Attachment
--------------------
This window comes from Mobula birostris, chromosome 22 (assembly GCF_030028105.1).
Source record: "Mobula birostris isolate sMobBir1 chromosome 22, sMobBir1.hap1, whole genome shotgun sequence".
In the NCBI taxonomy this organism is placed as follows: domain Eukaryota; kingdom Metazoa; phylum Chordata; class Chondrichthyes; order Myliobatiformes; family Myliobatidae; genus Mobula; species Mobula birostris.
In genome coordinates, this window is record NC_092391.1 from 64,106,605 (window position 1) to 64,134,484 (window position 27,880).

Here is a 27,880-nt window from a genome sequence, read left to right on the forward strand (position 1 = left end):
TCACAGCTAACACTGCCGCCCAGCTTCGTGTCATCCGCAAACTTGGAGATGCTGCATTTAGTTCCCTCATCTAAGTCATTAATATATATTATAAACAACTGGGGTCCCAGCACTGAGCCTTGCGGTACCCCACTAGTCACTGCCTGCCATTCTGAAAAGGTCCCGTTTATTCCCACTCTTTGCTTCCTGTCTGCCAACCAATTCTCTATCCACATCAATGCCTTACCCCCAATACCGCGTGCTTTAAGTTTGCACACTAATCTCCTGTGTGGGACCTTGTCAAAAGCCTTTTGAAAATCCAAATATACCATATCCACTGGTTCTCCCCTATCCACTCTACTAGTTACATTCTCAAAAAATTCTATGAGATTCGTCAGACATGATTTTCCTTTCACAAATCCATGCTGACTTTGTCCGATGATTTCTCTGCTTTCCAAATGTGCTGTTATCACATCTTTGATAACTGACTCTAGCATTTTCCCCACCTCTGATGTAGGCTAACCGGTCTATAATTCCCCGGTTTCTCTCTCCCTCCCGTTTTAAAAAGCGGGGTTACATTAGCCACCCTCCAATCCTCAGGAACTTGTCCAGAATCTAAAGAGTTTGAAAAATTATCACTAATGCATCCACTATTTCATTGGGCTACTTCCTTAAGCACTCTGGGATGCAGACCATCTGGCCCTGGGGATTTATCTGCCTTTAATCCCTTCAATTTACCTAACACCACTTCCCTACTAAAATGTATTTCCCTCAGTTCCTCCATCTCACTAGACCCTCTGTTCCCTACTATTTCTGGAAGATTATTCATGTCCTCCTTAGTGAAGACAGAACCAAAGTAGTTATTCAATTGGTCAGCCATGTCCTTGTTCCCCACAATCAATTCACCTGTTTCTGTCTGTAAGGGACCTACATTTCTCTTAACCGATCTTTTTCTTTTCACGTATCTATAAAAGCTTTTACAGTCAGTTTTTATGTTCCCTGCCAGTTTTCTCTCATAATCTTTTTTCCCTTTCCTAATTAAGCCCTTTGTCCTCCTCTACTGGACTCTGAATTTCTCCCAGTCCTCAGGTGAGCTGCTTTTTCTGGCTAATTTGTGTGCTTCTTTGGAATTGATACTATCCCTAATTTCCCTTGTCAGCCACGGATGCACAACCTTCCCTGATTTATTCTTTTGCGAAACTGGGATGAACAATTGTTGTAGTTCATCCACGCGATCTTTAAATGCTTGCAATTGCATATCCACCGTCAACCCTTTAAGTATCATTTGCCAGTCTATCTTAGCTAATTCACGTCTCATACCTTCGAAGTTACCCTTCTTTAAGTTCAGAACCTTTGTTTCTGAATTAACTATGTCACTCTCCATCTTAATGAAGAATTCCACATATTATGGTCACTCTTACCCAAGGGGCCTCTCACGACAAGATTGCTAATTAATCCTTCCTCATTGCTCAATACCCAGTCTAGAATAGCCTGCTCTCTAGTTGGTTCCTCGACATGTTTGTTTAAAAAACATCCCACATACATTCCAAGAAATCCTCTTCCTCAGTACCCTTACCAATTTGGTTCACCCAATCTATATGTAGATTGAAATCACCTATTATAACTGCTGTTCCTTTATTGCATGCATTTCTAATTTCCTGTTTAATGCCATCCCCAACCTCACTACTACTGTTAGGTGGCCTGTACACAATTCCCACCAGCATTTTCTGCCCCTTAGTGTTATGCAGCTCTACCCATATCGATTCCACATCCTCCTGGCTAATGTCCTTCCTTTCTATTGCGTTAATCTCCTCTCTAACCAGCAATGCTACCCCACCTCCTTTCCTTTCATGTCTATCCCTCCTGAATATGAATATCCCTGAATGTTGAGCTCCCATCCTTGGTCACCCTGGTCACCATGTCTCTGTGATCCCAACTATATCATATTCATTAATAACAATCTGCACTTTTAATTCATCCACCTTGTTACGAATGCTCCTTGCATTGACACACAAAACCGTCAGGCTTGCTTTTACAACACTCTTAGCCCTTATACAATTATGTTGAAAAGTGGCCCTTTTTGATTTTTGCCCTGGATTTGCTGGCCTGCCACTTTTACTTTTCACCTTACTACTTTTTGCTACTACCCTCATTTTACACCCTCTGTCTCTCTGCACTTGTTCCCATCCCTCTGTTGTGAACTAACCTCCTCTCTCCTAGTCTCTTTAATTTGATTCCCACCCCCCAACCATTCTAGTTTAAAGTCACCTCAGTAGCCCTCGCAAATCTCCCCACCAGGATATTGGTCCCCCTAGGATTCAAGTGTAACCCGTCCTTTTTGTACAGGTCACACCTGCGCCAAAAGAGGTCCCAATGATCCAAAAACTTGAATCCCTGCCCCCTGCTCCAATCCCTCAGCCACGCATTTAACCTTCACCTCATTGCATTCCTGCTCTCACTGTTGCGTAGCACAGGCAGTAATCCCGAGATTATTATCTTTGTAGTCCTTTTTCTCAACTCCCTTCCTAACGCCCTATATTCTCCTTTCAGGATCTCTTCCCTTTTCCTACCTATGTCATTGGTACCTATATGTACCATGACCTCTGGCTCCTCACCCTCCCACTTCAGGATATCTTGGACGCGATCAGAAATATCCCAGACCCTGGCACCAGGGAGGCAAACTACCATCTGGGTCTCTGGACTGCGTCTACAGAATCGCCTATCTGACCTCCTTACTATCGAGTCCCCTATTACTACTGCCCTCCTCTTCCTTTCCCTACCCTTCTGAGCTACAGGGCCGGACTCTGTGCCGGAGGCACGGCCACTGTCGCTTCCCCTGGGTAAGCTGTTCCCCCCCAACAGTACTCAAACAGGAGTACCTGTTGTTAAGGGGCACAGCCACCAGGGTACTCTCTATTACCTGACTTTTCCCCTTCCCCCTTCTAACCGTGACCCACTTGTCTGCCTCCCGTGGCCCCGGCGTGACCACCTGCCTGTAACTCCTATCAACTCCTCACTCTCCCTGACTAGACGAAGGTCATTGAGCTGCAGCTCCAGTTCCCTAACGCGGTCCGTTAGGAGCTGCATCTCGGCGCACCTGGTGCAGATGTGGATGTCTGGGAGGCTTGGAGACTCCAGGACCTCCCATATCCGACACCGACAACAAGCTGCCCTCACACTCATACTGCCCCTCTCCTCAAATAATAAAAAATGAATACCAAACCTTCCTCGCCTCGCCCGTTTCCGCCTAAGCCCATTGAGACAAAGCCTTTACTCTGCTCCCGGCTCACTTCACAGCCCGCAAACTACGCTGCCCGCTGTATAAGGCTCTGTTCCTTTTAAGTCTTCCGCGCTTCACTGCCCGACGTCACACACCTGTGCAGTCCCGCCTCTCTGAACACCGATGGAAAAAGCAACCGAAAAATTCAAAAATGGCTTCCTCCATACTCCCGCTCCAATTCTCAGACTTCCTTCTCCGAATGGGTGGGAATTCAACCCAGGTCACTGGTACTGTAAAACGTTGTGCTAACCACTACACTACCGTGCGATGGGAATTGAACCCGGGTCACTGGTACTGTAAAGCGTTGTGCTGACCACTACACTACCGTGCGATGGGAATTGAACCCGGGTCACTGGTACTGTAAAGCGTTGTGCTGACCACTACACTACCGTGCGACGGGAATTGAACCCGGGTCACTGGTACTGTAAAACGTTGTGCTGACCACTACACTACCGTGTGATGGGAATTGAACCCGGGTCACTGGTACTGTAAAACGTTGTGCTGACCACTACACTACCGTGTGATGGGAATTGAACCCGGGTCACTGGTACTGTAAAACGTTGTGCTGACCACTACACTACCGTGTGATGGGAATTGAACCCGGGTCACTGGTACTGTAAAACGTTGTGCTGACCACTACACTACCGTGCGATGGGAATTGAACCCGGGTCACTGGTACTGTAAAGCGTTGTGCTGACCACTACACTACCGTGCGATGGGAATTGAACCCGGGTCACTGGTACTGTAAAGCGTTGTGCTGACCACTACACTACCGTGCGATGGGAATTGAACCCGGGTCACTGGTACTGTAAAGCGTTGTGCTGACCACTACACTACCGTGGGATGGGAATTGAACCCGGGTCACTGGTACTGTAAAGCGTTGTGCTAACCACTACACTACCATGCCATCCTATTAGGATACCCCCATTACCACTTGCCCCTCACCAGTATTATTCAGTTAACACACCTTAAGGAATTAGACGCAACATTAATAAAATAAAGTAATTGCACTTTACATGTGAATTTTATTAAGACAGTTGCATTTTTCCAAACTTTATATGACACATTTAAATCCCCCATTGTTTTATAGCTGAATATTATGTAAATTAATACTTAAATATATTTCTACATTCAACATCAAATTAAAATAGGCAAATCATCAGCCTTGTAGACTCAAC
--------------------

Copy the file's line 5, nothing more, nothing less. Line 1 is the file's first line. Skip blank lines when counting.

Here is a 27,880-nt window from a genome sequence, read left to right on the forward strand (position 1 = left end):